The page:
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Even if you are devoted to developing the perfect home movie theater, it is sometimes nice to go out and mix with the general public. For movie buffs, there are few more enjoyable nights out than watching a new release at an IMAX theater. With over 1,000 IMAX theaters in 69 countries there is probably one near to you.

A lot goes in to creating an IMAX experience as this article reveals:

Section 1: IMAX Film Stock and Movie Production

Shooting a movie on traditional 15/70 IMAX film stock presents big challenges in terms of cost and practicality. The 15 refers to the number of perforations that run through the IMAX movie camera at one time while the 70 refers to the width, in millimeters,  of the film stock (or height in this case as the film runs horizontally through a projector). The frame size in an IMAX film reel measures approximately 70mm x 49mm which is almost ten times bigger than the 16mm x 22mm frames in movies filmed using standard 35mm film stock or the 19mm x 22mm Academy Format stock. This enables a far greater image resolution.

IMAX cameras are over 200 pounds in weight and that is before taking into account the additional weight of the film which has to be three times as long as 35mm film stock due to its larger frame size. The supports and rigging needed to move such a bulky and heavy piece of kit around a film set are considerable and the noise an IMAX camera makes is so loud that actors get irritated and all sound production has to be done post-shoot.

The incredible resolution IMAX can deliver poses its own problems with prosthetic and CG effects needing to be practically flawless to avoid shattering the illusion of reality.In 2011, IMAX brought out a much more manageable digital 3D camera and this was followed, four years later, by a 2D digital camera.

Section 2:  IMAX Projectors

Before the introduction of its digital projectors in 2008, IMAX rolled out its four analog projectors.

15/70 film stock runs horizontally, a departure from the traditional method which feeds the film vertically through the projector. To prevent so-called ‘gate weave’ of this large film stock, the analog IMAX projectors use four stabilization pins at the corners of the frame and a vacuum system which sucks the film against a glass element set behind the lens. The lens is bigger than the frame and can be moved by a piston if it picks up dirt (although there is also a set of dust wipers for keeping the lens clean). A 15,000W water-cooled Xenon lamp provides the light source with projection assistants requiring body armor just in case the lamp should explode due to the intense conditions it operates under.

Unsurprisingly, the analog projectors are huge pieces of kit weighing as much as a car.

In 2008, IMAX revealed their much more compact digital projection systems. These combine two digital projectors which can be used to generate the separate images needed for 3D projections or two slightly out of phase identical projections in a standard movie. Together with a mechanism which uses feedback from screen-facing cameras to make sub-pixel adjustments, this dual image technology blends the pixels of the digital image to create an unlimited resolution. The colours in an digital IMAX projector are created by an ingenious mechanism involving chips, tiny mirrors and a glass prism. The downside of this is the creation of artefacts and wear and tear caused by constant temperature extremes. Contrast is also a big problem.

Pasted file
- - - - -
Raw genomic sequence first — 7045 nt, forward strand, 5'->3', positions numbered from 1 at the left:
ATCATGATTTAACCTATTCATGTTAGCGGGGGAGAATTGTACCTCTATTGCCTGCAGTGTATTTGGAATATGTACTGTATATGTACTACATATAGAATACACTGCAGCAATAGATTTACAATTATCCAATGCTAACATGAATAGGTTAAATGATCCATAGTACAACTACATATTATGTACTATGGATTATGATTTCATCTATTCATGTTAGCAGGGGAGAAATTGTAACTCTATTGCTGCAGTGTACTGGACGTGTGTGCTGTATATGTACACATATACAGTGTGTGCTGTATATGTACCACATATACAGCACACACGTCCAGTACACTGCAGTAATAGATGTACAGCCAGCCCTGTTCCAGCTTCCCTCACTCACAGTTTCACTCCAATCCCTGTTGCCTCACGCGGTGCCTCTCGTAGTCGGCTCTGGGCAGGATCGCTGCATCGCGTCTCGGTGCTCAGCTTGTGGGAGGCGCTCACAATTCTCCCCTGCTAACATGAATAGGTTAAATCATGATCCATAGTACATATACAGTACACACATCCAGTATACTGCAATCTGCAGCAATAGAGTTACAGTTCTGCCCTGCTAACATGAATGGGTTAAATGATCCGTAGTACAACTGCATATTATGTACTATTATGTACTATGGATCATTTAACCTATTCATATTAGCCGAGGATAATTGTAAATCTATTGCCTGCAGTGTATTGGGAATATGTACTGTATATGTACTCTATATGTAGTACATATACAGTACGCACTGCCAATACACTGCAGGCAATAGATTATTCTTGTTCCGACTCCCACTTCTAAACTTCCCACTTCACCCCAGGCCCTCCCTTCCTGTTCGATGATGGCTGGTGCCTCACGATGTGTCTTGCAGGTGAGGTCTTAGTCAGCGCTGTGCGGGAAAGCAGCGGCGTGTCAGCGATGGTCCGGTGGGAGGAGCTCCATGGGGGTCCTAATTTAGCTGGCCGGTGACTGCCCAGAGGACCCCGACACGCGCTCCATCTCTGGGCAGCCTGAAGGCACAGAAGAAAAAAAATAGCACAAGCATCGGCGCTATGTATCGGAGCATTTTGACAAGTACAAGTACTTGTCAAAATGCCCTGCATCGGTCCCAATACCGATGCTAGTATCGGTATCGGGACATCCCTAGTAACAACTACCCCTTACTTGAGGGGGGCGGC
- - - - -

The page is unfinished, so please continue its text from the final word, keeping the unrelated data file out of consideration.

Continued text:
The latest addition to the IMAX projector family, first installed in Toronto,  replaces the lamp and prism set up with a colored laser system. The laser system also uses dual projectors, each displaying four times the detail of its digital equivalent. There is also much better contrast allowing fine detail to be seen in dark areas of a frame even when others areas are bright.

 Section 3: Sound and Other Extras

IMAX have also pushed the boundaries of sound experience with the latest systems adding six more audio channels (four speakers overhead and an extra two side speakers). Adding a headset, that increases the maximum audio channel capacity to 14.

The way IMAX deliver the 3D experience is also unique, combining polarized glasses and an LCD shutter system. With laser technology promising even greater color and detail to come, the potential for a jaw-dropping 3D experience is there.

3D is one area of movie experience that causes a lot of controversy and the same goes for HFR (High Frame Rate). HFR movies of 48 frames-per-second can be handled with IMAX cameras and projectors and have been experimented with by filmmakers such as Peter Jackson and James Cameron.

They produce a visually more realistic image than movies running at the traditional 24 frames per-second speed. HFR also makes the 3D experience less jarring to the eyes and there are fewer artefacts such as strobing during fast camera tracking. However, some viewers admit they don’t like the effect at all, complaining that the overall feel is of a documentary rather than a movie, so it may be wise not to make a 48fps movie your very first IMAX experience.

Section 4: The IMAX Canvas – Screens Over 20m High

The immersive IMAX experience is made possible by the vast screens in place at IMAX theaters and IMAX Domes. These screens are over 20m high with the biggest of them all (32m x 23m) currently housed in Melbourne Theatre, in a seven stories deep pit. Prior to its removal during renovation, there was an even bigger screen in Sydney at 35m!

IMAX Domes use a curved screen of up to 30m in diameter to fill the field of vision and heighten that feeling of being inside a movie.

Of course, even this technical wizardry can’t overcome some of the drawbacks of the movie theater – the $6 a bag popcorn, the long lines, the need to actually get dressed – but it is definitely an experience like no other and can give home movie theater builders a benchmark to work towards.